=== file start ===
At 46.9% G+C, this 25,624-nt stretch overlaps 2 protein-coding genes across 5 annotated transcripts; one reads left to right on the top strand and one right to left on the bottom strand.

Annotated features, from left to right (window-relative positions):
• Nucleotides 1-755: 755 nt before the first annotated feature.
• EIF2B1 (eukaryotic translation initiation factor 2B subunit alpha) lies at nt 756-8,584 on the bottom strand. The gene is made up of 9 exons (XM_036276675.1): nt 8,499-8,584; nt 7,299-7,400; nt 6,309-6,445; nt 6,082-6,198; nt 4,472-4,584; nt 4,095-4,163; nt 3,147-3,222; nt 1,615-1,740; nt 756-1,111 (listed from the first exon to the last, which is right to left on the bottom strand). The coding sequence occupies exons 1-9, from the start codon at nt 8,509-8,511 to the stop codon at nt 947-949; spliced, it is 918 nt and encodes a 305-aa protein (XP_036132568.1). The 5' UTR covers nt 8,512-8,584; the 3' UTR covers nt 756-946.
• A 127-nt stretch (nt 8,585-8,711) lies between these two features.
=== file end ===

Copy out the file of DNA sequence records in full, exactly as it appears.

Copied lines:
At 46.9% G+C, this 25,624-nt stretch overlaps 2 protein-coding genes across 5 annotated transcripts; one reads left to right on the top strand and one right to left on the bottom strand.

Annotated features, from left to right (window-relative positions):
• Nucleotides 1-755: 755 nt before the first annotated feature.
• EIF2B1 (eukaryotic translation initiation factor 2B subunit alpha) lies at nt 756-8,584 on the bottom strand. The gene is made up of 9 exons (XM_036276675.1): nt 8,499-8,584; nt 7,299-7,400; nt 6,309-6,445; nt 6,082-6,198; nt 4,472-4,584; nt 4,095-4,163; nt 3,147-3,222; nt 1,615-1,740; nt 756-1,111 (listed from the first exon to the last, which is right to left on the bottom strand). The coding sequence occupies exons 1-9, from the start codon at nt 8,509-8,511 to the stop codon at nt 947-949; spliced, it is 918 nt and encodes a 305-aa protein (XP_036132568.1). The 5' UTR covers nt 8,512-8,584; the 3' UTR covers nt 756-946.
• A 127-nt stretch (nt 8,585-8,711) lies between these two features.